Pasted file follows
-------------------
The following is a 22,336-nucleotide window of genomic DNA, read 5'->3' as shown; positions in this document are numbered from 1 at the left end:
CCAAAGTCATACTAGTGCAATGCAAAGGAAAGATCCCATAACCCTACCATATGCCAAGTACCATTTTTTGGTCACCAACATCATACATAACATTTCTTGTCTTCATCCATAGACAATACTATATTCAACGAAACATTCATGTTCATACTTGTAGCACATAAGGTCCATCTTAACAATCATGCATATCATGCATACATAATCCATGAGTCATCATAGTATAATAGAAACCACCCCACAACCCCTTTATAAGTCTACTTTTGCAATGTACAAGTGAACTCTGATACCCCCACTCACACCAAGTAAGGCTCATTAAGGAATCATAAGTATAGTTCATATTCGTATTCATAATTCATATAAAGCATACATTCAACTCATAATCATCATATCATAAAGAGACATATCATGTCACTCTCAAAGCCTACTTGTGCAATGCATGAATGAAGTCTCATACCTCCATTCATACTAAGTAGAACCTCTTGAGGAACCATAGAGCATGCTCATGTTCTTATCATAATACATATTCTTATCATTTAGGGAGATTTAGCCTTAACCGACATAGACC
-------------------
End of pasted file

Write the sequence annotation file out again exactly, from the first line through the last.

The following is a 22,336-nucleotide window of genomic DNA, read 5'->3' as shown; positions in this document are numbered from 1 at the left end:
CCAAAGTCATACTAGTGCAATGCAAAGGAAAGATCCCATAACCCTACCATATGCCAAGTACCATTTTTTGGTCACCAACATCATACATAACATTTCTTGTCTTCATCCATAGACAATACTATATTCAACGAAACATTCATGTTCATACTTGTAGCACATAAGGTCCATCTTAACAATCATGCATATCATGCATACATAATCCATGAGTCATCATAGTATAATAGAAACCACCCCACAACCCCTTTATAAGTCTACTTTTGCAATGTACAAGTGAACTCTGATACCCCCACTCACACCAAGTAAGGCTCATTAAGGAATCATAAGTATAGTTCATATTCGTATTCATAATTCATATAAAGCATACATTCAACTCATAATCATCATATCATAAAGAGACATATCATGTCACTCTCAAAGCCTACTTGTGCAATGCATGAATGAAGTCTCATACCTCCATTCATACTAAGTAGAACCTCTTGAGGAACCATAGAGCATGCTCATGTTCTTATCATAATACATATTCTTATCATTTAGGGAGATTTAGCCTTAACCGACATAGACC